11. A hydrophone as in claim 1 further including a stress member mounted in the space interior to said tube.

12. A hydrophone as in claim 11 wherein said stress member has a hollow region in the area below said tube and including preamplifier means mounted in said hollow region for receiving said electrical signals.

13. A hydrophone as in claim 8 including a potting material between said metallic tube and said first and second tubes for coupling said first and second tubes to said metallic tube.

14. A hydrophone as in claim 13 further including a butyl boot exterior to said metallic tube.

15. A hydrophone comprising:

a first cylindrical tube of piezo-ceramic material,

p larized along the axis of said first tube and having an outer cylindrical surface for receiving acoustical signals and producing electrical signals containing information related to said acoustical signals,

a second cylindrical tube of piezo-ceramic material, polarized along the axis of said second tube and having an outer cylindrical surface for also receiving said acoustical signals and producing electrical signals containing information related to said acoustical signals,

means for mounting said first and second tubes so that an end of each is joined together, so that said first and second tubes are disposed with roughly the same cylindrical axis so that said acoustical signals are received at least by said outer cylindrical surfaces of said first and second cylindrical tubes and so that said first and second tubes are connected electrically in parallel with each other, third cylindrical tube surrounding said first and second tubes and substantially acoustically transparent to said acoustical waves, and means coupling said third tube to said first and second tubes.

16. A hydrophone comprising:

a first cylindrical tube of piezo-ceramic material, polarized along the axis of said first tube, for receiving acoustical signals and producing electrical signals containing information related to said acoustical signals,

a second cylindrical tube of piezo-ceramic material, polarized along the axis of said second tube, for also receiving said acoustical signals and producing electrical signals containing information related to said acoustical signals,

means for mounting said first and second tubes so that an end of each is joined together, so that said first and second tubes are disposed with roughly the same cylindrical axis and so that said first and second tubes are connected electrically in parallel with each other,

a third cylindrical tube surrounding said first and second tubes and substantially acoustically transparent to said acoustical waves,

means coupling said third tube to said first and second tubes and means for acoustically isolating the ends of said first and second tubes not joined together from the sound field.

17. A hydrophone as in claim wherein said first 18. A hydrophone as in claim 15 including flexible covering means for covering said third tube.

coupling means is a potting material.

20. A hydrophone comprising:

a first cylindrical tube of piezo-ceramic material,

polarized along the axis of said first tube and having an outer cylindrical surface for receiving acoustical signals and producing electrical signals containing information related to said acoustical signals,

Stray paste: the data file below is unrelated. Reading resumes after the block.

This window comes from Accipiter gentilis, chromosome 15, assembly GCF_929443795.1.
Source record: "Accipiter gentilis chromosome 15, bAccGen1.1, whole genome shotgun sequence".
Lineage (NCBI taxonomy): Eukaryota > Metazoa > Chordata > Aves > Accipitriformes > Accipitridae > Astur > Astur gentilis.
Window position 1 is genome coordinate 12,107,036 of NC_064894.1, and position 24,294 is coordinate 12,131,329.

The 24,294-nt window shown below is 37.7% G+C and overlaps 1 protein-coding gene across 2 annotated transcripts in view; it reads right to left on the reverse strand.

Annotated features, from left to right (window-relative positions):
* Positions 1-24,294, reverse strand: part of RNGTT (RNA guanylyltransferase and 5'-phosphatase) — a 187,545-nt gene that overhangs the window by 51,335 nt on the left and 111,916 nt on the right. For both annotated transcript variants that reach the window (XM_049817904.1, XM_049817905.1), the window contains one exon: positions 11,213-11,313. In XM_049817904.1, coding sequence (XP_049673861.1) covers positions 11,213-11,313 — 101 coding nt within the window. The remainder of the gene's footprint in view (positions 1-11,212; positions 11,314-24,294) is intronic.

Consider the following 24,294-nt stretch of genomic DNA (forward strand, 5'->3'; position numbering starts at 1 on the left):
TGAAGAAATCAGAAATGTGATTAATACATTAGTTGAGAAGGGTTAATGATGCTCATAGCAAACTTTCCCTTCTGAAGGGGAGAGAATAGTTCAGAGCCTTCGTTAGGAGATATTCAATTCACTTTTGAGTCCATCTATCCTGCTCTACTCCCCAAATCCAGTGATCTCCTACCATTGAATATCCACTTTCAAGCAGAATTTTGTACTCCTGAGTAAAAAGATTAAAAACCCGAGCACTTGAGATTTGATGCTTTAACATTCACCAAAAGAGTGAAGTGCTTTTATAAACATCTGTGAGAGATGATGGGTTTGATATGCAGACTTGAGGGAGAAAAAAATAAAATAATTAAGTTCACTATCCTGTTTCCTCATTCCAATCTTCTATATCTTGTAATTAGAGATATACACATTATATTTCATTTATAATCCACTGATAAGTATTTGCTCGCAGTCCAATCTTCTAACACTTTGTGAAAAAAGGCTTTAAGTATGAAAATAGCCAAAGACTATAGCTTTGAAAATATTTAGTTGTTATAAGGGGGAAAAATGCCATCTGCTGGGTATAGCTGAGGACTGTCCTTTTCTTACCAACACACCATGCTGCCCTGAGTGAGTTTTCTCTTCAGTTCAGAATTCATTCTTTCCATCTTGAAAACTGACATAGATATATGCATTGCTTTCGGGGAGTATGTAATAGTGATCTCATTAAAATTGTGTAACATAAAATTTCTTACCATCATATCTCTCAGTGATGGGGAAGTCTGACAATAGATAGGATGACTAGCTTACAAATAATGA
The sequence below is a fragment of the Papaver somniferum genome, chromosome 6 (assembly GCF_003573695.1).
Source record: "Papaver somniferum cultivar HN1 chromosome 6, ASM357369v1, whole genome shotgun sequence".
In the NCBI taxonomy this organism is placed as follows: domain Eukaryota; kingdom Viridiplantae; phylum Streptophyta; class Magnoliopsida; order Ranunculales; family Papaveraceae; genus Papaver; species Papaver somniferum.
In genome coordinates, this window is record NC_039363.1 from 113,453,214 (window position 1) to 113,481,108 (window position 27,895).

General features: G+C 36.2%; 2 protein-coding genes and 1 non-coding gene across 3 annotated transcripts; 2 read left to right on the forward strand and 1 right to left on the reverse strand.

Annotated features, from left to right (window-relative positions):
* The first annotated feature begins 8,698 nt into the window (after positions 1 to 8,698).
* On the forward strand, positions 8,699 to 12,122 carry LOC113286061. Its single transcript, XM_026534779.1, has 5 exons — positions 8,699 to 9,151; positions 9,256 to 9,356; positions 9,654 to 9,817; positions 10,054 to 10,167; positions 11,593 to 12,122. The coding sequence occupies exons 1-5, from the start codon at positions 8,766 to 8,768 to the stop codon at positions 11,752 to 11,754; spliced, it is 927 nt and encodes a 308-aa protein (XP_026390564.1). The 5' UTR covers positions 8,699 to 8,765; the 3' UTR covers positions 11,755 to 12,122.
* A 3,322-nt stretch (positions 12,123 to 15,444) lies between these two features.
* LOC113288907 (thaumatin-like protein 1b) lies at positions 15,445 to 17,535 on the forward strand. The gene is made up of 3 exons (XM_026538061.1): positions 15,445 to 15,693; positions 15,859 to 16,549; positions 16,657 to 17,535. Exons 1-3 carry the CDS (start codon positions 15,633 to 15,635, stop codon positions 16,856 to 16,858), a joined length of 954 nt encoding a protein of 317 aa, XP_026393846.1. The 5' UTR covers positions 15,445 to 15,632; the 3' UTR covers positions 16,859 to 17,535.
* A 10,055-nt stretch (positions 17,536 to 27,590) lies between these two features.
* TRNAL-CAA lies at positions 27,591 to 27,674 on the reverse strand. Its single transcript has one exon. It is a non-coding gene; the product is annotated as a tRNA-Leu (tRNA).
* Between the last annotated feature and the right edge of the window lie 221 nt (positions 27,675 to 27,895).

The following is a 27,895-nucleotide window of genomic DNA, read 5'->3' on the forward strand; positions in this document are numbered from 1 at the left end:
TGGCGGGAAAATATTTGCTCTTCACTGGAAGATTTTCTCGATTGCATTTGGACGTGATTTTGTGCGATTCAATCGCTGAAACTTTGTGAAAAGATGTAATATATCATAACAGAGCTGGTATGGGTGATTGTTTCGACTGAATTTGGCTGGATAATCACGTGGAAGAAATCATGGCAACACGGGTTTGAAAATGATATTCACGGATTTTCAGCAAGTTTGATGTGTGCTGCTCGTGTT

a second cylindrical tube of piezo-ceramic material, polarized along the axis of said second tube and having an outer cylindrical surface for also receiving said acoustical signals and producing electrical signals containing information related to said acoustical signals,

means for connecting said first and second tubes electrically in parallel with each other,

means for mounting said first and second tubes so that their axes are substantially in alignment and so that acoustical signals are received at least by said outer cylindrical surfaces of said first and second cylindrical tubes,

preamplifier circuit means mounted within said first and second tubes, and

means for connecting said first and second tubes to said preamplifier means so that said electrical signals are passed to said preamplifier means.

# i i i

Patent Citations
Cited PatentFiling datePublication dateApplicantTitle
US3027540 *Sep 23, 1957Mar 27, 1962Gulton Ind IncHydrophone with spaced electromechanical ceramic elements
US3051927 *Aug 4, 1960Aug 28, 1962Texaco IncTransducer assemblies
US3068446 *Aug 21, 1958Dec 11, 1962Ehrlich Stanley LTubular electrostrictive transducer with spaced electrodes and loading masses
US3320581 *May 27, 1965May 16, 1967Sims Claude CPiezoelectric voice range transducer
US3444508 *Sep 8, 1967May 13, 1969Sparton CorpDirectional sonar system
Referenced by
Citing PatentFiling datePublication dateApplicantTitle
US3781781 *Jul 21, 1972Dec 25, 1973Us NavyPiezoelectric transducer
US4110727 *Jul 29, 1976Aug 29, 1978Lowrance Electronics, Inc.Method of manufacturing transducer
US4162476 *Oct 21, 1976Jul 24, 1979Her Majesty The Queen In Right Of Canada, As Represented By The Minister Of National DefenceAcceleration balanced hydrophone II
US4178577 *Feb 6, 1978Dec 11, 1979The United States Of America As Represented By The Secretary Of The NavyLow frequency hydrophone
US4413331 *Apr 26, 1976Nov 1, 1983Westinghouse Electric Corp.Broad beam transducer
US4545041 *Oct 27, 1982Oct 1, 1985The United States Of America As Represented By The Secretary Of The NavyShock-hardened hydrophone
US5018116 *May 4, 1990May 21, 1991Magnavox Government And Industrial Electronics CompanyInter-element mounting for stacked piezoelectric transducers
US5363344 *Aug 10, 1987Nov 8, 1994Sofen Michael EAcoustic sensor having a shell-mounted transducer
US6438070Oct 4, 1999Aug 20, 2002Halliburton Energy Services, Inc.Hydrophone for use in a downhole tool
US6594199May 23, 2002Jul 15, 2003Halliburton Energy Services, Inc.Hydrophone for use in a downhole tool
EP0456302A2 *Apr 25, 1991Nov 13, 1991Magnavox Electronic Systems CompanyInter-element mounting for stacked piezoelectric transducers
Classifications
U.S. Classification367/159, 310/337, 367/165, 367/155
International ClassificationH04R17/08, H04R17/04, B06B1/06
Cooperative ClassificationH04R17/08, B06B1/0655
European ClassificationB06B1/06E4